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Troy Smith

vacforming canopy resin - some info required

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Thread title may not be the best phrased question.

 

Ages ago  I discussed this with @Colin @ Freightdog Models  

He mentioned the material for canopy moulds was a resin with added aluminium, some googling got me this

http://www.easycomposites.co.uk/#!/resin-gel-silicone-adhesive/casting-resin/vac-cast-epoxy-vacuum-forming-casting-resin.html

 

Vac cast is an aluminium filled epoxy casting resin designed for high temperature tooling applications such as vacuum forming tools.

which looks to fit the description,  but you will note in the link that the small tub is 5.3kg,  I'm wondering if anyone knows if smaller quantities of a similar material are available?  

 

 Looking at vac canopies, eg Falcon, Rob Taurus,  I note they use female moulds.    

 

Part of the reason I'm asking to make use yellowed vac canopies as masters,    google is not turning up many answers.    When I talked to Colin about this, a long time ago, he said he'd had problem because he'd not made airhols, and the resin was very hard to drill due to the metal content,  so would casting in airholes,  ie adding pins with mould release to the master work? 

 

Anyone know more, or can add some links?

I've not seen @John Aero  on here in a while, but perhaps a notification may get through, as I think he'd know more.

thank in advance

 

 

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Sorry Troy,I've only just seen this thread.I've got away with Plaster of Paris quite happily for the few bits I've had cause to replace.I would think that the mould would be good for a handful of pops at least.

 

I like the idea of female moulds (cavity moulds is what I tell my little dears at school,I have no wish to explain the difference) if you are making a copy it makes the external dimensions the same as the original.

 

Airholes,I've found that it is easier to drill through the mould after casting rather than inserting pins that are difficult to remove once the mould has set.On a cavity mould this makes life interesting keeping the drilling dust out of the of the cavity,something always sticks,fully conversant with that at this end.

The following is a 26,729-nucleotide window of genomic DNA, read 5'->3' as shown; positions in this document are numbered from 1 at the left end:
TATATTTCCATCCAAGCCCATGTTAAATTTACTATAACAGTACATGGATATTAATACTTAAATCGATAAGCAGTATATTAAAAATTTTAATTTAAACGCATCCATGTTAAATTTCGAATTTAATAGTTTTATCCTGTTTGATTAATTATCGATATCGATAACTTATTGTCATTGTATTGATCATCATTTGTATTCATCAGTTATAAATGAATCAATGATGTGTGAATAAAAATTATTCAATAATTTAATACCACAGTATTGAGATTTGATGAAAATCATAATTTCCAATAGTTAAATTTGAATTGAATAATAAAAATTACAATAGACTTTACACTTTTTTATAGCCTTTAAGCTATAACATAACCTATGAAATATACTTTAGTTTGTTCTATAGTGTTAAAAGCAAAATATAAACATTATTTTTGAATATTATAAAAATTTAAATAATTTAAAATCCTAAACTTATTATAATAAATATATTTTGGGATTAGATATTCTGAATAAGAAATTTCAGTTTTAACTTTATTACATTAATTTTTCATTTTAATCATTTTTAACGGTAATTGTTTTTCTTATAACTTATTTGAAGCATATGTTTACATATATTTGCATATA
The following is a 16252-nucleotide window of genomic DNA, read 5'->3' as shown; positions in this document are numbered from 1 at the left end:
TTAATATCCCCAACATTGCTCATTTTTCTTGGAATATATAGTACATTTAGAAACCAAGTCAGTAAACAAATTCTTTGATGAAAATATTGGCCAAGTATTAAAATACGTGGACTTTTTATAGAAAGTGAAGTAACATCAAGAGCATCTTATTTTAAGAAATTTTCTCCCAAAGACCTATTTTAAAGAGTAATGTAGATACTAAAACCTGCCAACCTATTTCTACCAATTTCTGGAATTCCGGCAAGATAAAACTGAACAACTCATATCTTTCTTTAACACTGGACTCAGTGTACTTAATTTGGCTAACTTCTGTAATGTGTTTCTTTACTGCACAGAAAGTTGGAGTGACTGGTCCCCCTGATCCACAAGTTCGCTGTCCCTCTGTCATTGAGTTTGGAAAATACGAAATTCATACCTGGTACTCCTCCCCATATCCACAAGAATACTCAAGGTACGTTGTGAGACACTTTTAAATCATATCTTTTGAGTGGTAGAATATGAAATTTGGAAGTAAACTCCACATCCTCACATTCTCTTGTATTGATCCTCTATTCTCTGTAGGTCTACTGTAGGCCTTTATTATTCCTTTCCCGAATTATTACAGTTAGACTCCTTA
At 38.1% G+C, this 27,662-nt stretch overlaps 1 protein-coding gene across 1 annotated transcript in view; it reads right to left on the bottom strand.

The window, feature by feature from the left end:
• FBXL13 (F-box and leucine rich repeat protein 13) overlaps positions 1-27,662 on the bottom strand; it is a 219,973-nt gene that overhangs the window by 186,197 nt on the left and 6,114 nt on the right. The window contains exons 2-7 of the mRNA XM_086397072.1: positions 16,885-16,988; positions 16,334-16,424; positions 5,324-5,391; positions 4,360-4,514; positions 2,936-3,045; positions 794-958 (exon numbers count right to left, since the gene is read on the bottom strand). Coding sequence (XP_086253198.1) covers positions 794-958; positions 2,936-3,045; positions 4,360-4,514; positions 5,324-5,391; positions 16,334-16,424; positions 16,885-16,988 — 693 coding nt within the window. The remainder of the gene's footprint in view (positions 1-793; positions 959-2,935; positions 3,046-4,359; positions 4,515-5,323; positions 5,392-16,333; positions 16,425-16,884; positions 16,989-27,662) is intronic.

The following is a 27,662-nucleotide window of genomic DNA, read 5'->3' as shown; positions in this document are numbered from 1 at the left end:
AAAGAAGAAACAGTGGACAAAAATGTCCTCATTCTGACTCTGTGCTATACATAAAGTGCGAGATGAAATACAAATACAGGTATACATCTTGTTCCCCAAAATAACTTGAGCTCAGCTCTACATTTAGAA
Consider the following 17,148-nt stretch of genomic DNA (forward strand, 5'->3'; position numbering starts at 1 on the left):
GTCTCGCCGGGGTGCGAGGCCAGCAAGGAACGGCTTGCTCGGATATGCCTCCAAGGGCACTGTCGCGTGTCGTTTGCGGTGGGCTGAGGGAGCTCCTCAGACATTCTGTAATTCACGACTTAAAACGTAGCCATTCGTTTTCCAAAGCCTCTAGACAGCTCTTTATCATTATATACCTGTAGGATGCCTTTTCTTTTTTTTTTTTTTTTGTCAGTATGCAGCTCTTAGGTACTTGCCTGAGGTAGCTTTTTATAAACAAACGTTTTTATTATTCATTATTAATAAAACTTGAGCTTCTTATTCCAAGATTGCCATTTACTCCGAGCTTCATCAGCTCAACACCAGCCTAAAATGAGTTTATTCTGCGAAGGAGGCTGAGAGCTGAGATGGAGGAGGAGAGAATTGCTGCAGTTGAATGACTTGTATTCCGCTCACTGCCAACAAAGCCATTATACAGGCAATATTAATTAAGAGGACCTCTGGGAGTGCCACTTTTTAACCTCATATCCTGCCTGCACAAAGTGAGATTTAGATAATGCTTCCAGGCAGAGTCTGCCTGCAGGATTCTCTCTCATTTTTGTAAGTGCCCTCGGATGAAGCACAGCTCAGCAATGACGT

I've no piccies to show now but leave it with me.

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I'm going to bump this,  in case now @John Aero  as posting again he could add some information, or if @Alex Gordon perhaps turned up some info in the menawhile.

cheers

T

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Simple question, are you going to form one canopy to replace yours yellowed one or to mass produce them?

The reason to use fillers such as alluminium for resin forms is to harden them so that the formd could withstand multiple (several dosens) cycles of vacforming being in contact with hot plastic. If you only going to form a single (or a couple) replace canopy you don't need to harden the form. 

This is what I have done:

 

Here I have tried to make a negative form, but I'm not quite happy with the result, I suspect I have applied silicon  release agent incorrectly

 

 

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Troy,

 

I made a resin master to vac form a canopy for my ongoing 1/32 Typhoon.

 

28051720938_1ff4ae4002_b.jpg

 

Here you can see the RTV mould the vac form ‘buck’ and the PETG canopy I vac formed.

 

I used regular casting resin and a home made vac table for the job.

 

I think you would want reinforced resin on the vac form master if you were running many many copies. I vac formed around 20 canopies on my resin master without any issues. 

 

If if it’s a commercial venture then I have no experience of reinforced resin casting..

 

 

HTH..

Edited by Plasto

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For just one or a few copies I've used Keramin moulding plaster or Polymer Clay for the buck

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